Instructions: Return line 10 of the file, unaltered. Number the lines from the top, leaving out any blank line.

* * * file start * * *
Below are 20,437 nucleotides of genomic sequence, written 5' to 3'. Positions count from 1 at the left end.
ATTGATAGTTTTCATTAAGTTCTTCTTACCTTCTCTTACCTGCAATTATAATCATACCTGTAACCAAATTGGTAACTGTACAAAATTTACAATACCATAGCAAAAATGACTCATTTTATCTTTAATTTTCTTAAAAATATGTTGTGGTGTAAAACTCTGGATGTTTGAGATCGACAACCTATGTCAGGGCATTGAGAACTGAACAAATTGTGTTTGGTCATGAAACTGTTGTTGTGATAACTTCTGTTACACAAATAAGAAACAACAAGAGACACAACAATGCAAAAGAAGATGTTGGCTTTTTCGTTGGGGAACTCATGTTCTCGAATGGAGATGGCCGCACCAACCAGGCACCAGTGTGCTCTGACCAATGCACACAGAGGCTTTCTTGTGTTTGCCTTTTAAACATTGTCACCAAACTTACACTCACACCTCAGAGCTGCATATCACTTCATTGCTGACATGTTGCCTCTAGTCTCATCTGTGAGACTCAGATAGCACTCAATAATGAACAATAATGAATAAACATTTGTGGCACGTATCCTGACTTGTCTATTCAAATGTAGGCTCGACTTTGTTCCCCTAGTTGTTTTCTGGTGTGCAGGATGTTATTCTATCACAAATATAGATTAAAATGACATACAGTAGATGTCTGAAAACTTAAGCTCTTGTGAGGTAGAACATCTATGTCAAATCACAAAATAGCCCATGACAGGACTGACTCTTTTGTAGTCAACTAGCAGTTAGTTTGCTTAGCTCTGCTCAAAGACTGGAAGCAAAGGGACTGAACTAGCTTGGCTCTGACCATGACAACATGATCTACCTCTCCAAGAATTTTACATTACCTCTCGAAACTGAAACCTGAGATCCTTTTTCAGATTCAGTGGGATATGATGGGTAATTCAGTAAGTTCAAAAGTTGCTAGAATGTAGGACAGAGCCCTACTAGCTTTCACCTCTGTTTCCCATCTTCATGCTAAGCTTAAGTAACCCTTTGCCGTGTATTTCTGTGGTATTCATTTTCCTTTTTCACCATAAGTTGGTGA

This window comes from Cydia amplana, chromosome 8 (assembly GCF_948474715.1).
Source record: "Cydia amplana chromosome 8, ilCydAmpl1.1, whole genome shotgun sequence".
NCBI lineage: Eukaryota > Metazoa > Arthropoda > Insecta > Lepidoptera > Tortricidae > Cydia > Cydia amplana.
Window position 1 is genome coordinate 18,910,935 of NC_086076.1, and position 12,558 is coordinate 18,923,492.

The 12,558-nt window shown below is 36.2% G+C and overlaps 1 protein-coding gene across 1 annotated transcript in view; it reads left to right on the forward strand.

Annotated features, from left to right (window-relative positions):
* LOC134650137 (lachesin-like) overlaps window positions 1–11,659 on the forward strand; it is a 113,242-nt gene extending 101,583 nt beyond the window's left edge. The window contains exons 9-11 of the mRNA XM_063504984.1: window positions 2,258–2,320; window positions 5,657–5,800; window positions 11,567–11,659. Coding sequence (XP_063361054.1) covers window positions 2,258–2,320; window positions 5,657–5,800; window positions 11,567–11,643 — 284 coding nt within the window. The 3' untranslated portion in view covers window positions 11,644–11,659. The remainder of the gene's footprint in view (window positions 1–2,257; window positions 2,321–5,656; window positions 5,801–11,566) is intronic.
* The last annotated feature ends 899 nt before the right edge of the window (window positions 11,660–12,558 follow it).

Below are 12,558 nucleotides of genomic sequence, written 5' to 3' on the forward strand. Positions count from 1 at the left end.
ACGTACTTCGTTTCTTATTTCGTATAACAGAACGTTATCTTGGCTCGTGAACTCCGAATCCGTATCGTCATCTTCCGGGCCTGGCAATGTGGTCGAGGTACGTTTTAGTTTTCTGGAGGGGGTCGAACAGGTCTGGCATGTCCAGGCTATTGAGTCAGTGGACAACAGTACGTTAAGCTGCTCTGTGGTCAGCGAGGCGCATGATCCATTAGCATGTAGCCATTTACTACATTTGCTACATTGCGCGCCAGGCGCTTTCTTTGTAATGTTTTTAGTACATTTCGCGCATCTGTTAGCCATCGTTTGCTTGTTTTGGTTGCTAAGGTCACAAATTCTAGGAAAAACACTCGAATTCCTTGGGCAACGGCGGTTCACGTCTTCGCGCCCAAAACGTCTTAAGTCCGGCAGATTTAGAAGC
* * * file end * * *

* The last annotated feature ends 899 nt before the right edge of the window (window positions 11,660–12,558 follow it).